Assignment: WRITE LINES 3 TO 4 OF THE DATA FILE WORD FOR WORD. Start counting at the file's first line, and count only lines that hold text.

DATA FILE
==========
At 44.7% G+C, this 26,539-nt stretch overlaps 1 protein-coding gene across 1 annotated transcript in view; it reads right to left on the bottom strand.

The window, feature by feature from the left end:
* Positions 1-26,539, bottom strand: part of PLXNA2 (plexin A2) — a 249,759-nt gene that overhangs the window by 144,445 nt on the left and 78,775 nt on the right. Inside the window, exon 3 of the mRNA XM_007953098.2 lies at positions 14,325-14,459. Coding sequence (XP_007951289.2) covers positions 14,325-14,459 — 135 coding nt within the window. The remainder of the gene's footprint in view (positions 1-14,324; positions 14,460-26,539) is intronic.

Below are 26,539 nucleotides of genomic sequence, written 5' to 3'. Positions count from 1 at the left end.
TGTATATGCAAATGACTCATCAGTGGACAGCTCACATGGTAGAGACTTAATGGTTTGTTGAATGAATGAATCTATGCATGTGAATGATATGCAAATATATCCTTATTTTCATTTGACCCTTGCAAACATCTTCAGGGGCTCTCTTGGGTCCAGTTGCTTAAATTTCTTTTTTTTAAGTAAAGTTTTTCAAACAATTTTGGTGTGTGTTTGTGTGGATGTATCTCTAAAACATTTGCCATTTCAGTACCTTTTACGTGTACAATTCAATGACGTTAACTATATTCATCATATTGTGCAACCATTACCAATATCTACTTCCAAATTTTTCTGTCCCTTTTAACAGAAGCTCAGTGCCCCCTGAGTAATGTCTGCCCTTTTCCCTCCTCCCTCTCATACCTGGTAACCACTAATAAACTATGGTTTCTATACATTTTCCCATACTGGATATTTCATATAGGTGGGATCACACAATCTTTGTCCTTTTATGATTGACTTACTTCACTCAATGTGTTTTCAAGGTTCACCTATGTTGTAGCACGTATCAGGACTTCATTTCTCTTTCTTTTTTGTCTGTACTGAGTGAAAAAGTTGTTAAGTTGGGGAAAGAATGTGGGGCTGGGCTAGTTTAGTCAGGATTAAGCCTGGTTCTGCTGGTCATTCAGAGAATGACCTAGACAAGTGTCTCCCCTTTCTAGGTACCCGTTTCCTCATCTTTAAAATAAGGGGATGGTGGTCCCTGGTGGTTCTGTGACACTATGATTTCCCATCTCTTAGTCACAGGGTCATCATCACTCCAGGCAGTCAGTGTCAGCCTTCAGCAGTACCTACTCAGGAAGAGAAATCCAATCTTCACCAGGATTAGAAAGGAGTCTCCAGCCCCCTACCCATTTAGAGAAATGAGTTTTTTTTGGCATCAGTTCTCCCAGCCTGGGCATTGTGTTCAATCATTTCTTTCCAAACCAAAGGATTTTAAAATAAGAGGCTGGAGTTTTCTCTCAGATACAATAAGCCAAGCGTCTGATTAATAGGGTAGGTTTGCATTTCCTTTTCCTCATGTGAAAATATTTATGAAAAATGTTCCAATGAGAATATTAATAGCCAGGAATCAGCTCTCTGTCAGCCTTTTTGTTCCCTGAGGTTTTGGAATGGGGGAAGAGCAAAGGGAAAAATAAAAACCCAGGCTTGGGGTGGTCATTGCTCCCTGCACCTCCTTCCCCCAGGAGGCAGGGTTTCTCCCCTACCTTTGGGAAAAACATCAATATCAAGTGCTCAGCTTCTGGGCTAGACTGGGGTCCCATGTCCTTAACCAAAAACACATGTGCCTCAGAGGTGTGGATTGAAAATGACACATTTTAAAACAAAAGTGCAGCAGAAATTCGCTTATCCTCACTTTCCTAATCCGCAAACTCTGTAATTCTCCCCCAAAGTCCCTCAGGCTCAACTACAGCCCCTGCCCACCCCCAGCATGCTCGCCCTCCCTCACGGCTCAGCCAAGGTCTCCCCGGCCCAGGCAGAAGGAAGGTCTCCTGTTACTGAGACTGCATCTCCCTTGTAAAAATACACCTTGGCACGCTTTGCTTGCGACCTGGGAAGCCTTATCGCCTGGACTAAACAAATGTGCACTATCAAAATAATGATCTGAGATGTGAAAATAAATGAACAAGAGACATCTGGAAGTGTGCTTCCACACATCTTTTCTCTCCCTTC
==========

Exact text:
* Positions 1-26,539, bottom strand: part of PLXNA2 (plexin A2) — a 249,759-nt gene that overhangs the window by 144,445 nt on the left and 78,775 nt on the right. Inside the window, exon 3 of the mRNA XM_007953098.2 lies at positions 14,325-14,459. Coding sequence (XP_007951289.2) covers positions 14,325-14,459 — 135 coding nt within the window. The remainder of the gene's footprint in view (positions 1-14,324; positions 14,460-26,539) is intronic.

Below are 26,539 nucleotides of genomic sequence, written 5' to 3'. Positions count from 1 at the left end.